4. Christmas was wonderful. For the first time ever, I spent Christmas with my boyfriend’s family. I attended a candlelight service at his childhood Episcopal Church (St. Antony’s in Silverdale), where his brother and brother’s girlfriend performed, then spent Christmas Day with his entire family. I’m incredibly grateful to his family for treating me as one of their own.


Rebutting Puff Po: 2nd Amendment

A few days ago, I came across this Puffington Post article by Samantha Rosen, which presents a tired liberal fantasy: That the 2nd Amendment protects only a military right to keep and bear arms, not an individual right.

To defend her claim, she purports that,

Nowhere in the text, however, is it stated that an individual right to keep and bear arms is preserved. More overtly, the text refers to the collection of people who would make up a militia if the federal government were to abuse its power.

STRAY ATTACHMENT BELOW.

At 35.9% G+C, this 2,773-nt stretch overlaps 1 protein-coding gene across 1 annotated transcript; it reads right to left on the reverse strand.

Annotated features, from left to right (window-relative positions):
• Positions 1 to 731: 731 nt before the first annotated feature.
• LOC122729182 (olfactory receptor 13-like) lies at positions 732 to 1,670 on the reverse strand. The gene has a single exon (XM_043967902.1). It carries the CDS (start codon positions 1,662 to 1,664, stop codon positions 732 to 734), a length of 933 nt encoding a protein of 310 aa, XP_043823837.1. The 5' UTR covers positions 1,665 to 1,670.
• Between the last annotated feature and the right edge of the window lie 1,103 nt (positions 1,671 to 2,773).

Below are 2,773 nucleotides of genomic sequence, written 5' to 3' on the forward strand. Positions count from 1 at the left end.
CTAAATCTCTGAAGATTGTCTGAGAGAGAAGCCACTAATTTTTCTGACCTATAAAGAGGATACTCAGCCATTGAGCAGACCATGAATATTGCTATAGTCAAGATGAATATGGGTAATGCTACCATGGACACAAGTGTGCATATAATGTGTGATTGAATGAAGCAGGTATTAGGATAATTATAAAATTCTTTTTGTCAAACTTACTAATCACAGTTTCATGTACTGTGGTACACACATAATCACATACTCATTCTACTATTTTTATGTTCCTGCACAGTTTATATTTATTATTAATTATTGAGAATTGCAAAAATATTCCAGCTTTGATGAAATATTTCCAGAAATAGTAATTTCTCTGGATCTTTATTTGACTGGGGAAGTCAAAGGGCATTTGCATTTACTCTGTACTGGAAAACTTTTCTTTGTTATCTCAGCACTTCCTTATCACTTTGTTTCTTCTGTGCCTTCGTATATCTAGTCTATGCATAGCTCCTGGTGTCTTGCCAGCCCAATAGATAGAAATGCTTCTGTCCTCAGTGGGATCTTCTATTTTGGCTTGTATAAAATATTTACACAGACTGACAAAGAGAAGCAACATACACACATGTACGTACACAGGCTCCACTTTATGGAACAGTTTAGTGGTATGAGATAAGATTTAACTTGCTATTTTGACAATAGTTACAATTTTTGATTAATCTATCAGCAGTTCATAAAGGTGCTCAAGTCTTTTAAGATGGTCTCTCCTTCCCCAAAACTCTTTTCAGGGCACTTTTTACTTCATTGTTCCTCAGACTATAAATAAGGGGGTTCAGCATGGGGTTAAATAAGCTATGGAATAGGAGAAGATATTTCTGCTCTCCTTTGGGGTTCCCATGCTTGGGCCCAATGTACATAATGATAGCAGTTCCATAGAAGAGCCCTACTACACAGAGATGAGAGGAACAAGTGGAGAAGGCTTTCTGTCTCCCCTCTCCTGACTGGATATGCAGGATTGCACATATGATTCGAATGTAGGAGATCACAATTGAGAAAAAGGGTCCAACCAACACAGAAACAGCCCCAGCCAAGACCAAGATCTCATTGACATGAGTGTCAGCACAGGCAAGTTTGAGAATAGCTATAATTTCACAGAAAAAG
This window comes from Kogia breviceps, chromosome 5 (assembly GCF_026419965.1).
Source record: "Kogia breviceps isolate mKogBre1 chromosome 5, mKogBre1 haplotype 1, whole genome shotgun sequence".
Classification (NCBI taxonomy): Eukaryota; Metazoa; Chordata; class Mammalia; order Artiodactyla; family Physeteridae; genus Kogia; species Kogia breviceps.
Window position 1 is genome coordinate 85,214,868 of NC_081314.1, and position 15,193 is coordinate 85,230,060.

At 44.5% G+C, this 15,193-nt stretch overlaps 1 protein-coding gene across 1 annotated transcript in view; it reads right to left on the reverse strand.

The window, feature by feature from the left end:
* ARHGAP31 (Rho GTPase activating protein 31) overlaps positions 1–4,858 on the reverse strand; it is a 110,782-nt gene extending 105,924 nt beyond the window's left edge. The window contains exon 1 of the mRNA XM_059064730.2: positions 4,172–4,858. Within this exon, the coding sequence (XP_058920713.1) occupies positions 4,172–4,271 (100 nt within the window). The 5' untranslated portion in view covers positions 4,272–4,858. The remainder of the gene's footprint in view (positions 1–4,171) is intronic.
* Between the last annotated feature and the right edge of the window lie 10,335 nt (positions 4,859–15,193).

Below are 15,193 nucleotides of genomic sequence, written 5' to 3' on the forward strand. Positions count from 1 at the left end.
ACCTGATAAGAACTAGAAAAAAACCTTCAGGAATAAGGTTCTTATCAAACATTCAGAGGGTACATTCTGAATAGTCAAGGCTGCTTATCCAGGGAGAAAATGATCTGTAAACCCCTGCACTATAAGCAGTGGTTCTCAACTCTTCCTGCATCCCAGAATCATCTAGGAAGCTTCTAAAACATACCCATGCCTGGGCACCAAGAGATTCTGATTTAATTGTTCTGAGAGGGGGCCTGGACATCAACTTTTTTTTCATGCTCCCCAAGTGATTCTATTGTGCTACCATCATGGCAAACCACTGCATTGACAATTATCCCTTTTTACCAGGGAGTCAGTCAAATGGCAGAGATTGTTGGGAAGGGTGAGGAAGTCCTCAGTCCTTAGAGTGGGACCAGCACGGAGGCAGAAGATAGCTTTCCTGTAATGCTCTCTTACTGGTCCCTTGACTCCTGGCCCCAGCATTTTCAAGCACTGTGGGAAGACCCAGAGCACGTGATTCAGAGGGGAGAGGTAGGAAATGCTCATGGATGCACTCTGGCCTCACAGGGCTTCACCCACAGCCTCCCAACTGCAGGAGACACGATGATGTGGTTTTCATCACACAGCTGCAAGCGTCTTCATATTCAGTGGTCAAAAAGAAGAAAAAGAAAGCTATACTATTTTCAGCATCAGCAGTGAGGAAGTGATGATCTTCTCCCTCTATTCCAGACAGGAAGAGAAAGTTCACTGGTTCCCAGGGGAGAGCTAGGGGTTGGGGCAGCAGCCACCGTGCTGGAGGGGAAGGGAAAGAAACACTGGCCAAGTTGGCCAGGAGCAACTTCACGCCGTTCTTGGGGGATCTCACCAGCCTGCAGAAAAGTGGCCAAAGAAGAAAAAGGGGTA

Earlier in the same editorial, she acknowledges that,

The ultimate check on a tyrannical government, the Framers of the Constitution believed, was an armed population.

If the Framers believed an armed population was the ultimate check on a tyrannical government, and, as she acknowledges, that was really the motivation for the 2nd Amendment, then who are the people that would “make up a militia if the federal government were to abuse its power?”

Samantha never clarifies, because she knows that militias, in the context of Revolutionary America, were made up of individuals that owned muskets and volunteered to defend their country at a literal minute’s notice.

The “militia” is every and any citizen of the United States.


My Independence Journey: 1

This will be a multi-part series about my departure from a stressed out and hyper-controlled child to a cheerful, independent adult.

This series is purely cathartic. I wrote it (thirteen single-spaced pages) a little over a year ago, both as a reflection on my journey to that point and to prevent future gaslighting, lest I soften the horror my parents home inflicted on me as years pass.

Without further ado… the beginning of my story.